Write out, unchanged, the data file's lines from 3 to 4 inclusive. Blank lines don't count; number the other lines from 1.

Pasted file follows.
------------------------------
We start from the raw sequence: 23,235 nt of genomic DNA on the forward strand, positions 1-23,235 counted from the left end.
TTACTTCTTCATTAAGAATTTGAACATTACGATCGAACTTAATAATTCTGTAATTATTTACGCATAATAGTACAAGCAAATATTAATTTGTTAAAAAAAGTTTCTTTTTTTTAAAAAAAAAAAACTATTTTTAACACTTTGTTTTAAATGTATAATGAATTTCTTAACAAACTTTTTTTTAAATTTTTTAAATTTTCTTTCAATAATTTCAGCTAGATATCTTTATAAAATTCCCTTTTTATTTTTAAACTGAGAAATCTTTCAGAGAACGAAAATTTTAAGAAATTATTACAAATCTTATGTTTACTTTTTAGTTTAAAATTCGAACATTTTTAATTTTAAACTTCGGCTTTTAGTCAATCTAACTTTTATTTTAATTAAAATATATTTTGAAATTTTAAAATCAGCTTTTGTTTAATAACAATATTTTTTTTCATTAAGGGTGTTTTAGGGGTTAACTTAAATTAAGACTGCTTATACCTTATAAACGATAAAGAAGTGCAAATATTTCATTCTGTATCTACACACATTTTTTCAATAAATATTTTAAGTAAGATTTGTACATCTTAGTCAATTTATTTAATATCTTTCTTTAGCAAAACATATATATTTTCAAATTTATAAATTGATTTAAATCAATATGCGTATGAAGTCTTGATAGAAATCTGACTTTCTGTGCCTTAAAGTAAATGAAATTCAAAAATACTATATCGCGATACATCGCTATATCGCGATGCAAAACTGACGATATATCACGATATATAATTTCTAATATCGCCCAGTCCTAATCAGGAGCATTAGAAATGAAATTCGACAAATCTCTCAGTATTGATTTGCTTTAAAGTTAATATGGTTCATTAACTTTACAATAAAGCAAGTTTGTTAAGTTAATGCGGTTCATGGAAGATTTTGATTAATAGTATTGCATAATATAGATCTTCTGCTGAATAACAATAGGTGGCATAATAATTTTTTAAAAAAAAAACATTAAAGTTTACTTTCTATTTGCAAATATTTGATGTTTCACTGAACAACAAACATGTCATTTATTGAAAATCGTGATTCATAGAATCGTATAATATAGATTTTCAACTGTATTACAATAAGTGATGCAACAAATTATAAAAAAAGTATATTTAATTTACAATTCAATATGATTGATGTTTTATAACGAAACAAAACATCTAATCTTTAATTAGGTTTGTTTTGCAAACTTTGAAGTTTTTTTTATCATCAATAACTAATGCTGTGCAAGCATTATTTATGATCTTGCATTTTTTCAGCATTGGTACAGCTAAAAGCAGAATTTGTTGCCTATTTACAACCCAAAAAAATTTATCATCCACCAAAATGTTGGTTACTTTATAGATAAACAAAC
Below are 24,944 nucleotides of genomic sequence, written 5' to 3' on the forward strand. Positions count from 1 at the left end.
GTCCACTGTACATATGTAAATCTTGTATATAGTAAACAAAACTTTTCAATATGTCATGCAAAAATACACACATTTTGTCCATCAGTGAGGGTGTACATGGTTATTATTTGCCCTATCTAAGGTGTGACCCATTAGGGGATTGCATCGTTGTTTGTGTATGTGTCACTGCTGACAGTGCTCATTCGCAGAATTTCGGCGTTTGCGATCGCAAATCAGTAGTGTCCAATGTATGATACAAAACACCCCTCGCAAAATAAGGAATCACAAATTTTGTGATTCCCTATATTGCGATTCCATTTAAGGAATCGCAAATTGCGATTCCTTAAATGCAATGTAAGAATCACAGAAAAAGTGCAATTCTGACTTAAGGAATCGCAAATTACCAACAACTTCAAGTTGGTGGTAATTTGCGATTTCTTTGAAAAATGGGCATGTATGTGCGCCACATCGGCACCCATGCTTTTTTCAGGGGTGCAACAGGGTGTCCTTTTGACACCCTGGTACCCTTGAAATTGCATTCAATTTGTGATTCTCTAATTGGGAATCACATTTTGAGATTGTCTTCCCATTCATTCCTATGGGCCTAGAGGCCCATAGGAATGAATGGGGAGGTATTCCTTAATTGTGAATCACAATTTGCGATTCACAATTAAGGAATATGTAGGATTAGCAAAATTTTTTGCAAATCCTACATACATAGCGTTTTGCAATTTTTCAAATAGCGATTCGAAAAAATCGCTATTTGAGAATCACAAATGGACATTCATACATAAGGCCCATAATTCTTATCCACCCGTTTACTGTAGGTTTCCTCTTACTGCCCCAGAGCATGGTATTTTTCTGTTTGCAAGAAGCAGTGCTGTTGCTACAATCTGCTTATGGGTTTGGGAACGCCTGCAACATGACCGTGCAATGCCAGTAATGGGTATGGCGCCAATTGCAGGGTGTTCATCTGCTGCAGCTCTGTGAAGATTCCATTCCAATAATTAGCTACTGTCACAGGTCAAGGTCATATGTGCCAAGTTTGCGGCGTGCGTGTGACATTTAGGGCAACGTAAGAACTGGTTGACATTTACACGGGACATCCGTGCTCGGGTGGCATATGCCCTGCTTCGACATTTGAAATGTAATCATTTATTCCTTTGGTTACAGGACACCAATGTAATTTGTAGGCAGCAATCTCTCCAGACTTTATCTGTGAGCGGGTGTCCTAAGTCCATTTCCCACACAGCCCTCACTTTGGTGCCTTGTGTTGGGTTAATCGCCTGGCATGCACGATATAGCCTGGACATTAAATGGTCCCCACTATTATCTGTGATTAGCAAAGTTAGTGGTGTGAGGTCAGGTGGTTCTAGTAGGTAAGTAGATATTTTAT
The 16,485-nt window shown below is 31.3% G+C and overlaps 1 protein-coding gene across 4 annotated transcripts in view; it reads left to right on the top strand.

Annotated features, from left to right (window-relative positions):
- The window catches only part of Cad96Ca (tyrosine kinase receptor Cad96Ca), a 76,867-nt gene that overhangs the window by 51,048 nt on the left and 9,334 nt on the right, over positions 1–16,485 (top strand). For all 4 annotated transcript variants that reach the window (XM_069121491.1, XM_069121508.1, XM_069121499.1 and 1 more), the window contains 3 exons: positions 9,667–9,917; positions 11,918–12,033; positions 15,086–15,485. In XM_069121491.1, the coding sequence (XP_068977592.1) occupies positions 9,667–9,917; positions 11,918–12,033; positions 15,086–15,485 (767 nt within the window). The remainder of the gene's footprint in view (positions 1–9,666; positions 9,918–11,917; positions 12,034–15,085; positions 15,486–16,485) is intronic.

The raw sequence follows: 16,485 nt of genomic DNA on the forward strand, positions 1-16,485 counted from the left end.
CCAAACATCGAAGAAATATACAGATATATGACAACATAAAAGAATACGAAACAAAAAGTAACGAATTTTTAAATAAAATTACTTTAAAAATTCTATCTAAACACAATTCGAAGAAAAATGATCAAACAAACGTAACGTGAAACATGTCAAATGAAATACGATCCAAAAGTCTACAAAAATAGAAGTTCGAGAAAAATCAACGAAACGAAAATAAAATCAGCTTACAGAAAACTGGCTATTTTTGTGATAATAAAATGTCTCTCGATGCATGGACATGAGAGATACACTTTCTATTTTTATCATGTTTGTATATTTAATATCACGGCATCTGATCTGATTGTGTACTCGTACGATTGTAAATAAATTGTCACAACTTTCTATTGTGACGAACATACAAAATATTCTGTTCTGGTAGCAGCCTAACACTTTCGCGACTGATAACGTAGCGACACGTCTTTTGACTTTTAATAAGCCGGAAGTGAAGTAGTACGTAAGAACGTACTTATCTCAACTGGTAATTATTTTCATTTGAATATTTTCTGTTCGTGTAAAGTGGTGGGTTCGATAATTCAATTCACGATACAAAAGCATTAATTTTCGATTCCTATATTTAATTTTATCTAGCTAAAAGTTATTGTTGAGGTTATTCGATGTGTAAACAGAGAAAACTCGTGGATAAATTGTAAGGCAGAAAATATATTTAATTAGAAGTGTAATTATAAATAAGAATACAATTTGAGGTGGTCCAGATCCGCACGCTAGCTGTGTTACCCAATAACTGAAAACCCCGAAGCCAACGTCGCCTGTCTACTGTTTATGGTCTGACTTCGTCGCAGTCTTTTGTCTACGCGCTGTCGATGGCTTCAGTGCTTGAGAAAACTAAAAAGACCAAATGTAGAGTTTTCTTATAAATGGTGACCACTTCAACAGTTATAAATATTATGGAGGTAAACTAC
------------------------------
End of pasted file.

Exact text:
Below are 24,944 nucleotides of genomic sequence, written 5' to 3' on the forward strand. Positions count from 1 at the left end.
GTCCACTGTACATATGTAAATCTTGTATATAGTAAACAAAACTTTTCAATATGTCATGCAAAAATACACACATTTTGTCCATCAGTGAGGGTGTACATGGTTATTATTTGCCCTATCTAAGGTGTGACCCATTAGGGGATTGCATCGTTGTTTGTGTATGTGTCACTGCTGACAGTGCTCATTCGCAGAATTTCGGCGTTTGCGATCGCAAATCAGTAGTGTCCAATGTATGATACAAAACACCCCTCGCAAAATAAGGAATCACAAATTTTGTGATTCCCTATATTGCGATTCCATTTAAGGAATCGCAAATTGCGATTCCTTAAATGCAATGTAAGAATCACAGAAAAAGTGCAATTCTGACTTAAGGAATCGCAAATTACCAACAACTTCAAGTTGGTGGTAATTTGCGATTTCTTTGAAAAATGGGCATGTATGTGCGCCACATCGGCACCCATGCTTTTTTCAGGGGTGCAACAGGGTGTCCTTTTGACACCCTGGTACCCTTGAAATTGCATTCAATTTGTGATTCTCTAATTGGGAATCACATTTTGAGATTGTCTTCCCATTCATTCCTATGGGCCTAGAGGCCCATAGGAATGAATGGGGAGGTATTCCTTAATTGTGAATCACAATTTGCGATTCACAATTAAGGAATATGTAGGATTAGCAAAATTTTTTGCAAATCCTACATACATAGCGTTTTGCAATTTTTCAAATAGCGATTCGAAAAAATCGCTATTTGAGAATCACAAATGGACATTCATACATAAGGCCCATAATTCTTATCCACCCGTTTACTGTAGGTTTCCTCTTACTGCCCCAGAGCATGGTATTTTTCTGTTTGCAAGAAGCAGTGCTGTTGCTACAATCTGCTTATGGGTTTGGGAACGCCTGCAACATGACCGTGCAATGCCAGTAATGGGTATGGCGCCAATTGCAGGGTGTTCATCTGCTGCAGCTCTGTGAAGATTCCATTCCAATAATTAGCTACTGTCACAGGTCAAGGTCATATGTGCCAAGTTTGCGGCGTGCGTGTGACATTTAGGGCAACGTAAGAACTGGTTGACATTTACACGGGACATCCGTGCTCGGGTGGCATATGCCCTGCTTCGACATTTGAAATGTAATCATTTATTCCTTTGGTTACAGGACACCAATGTAATTTGTAGGCAGCAATCTCTCCAGACTTTATCTGTGAGCGGGTGTCCTAAGTCCATTTCCCACACAGCCCTCACTTTGGTGCCTTGTGTTGGGTTAATCGCCTGGCATGCACGATATAGCCTGGACATTAAATGGTCCCCACTATTATCTGTGATTAGCAAAGTTAGTGGTGTGAGGTCAGGTGGTTCTAGTAGGTAAGTAGATATTTTAT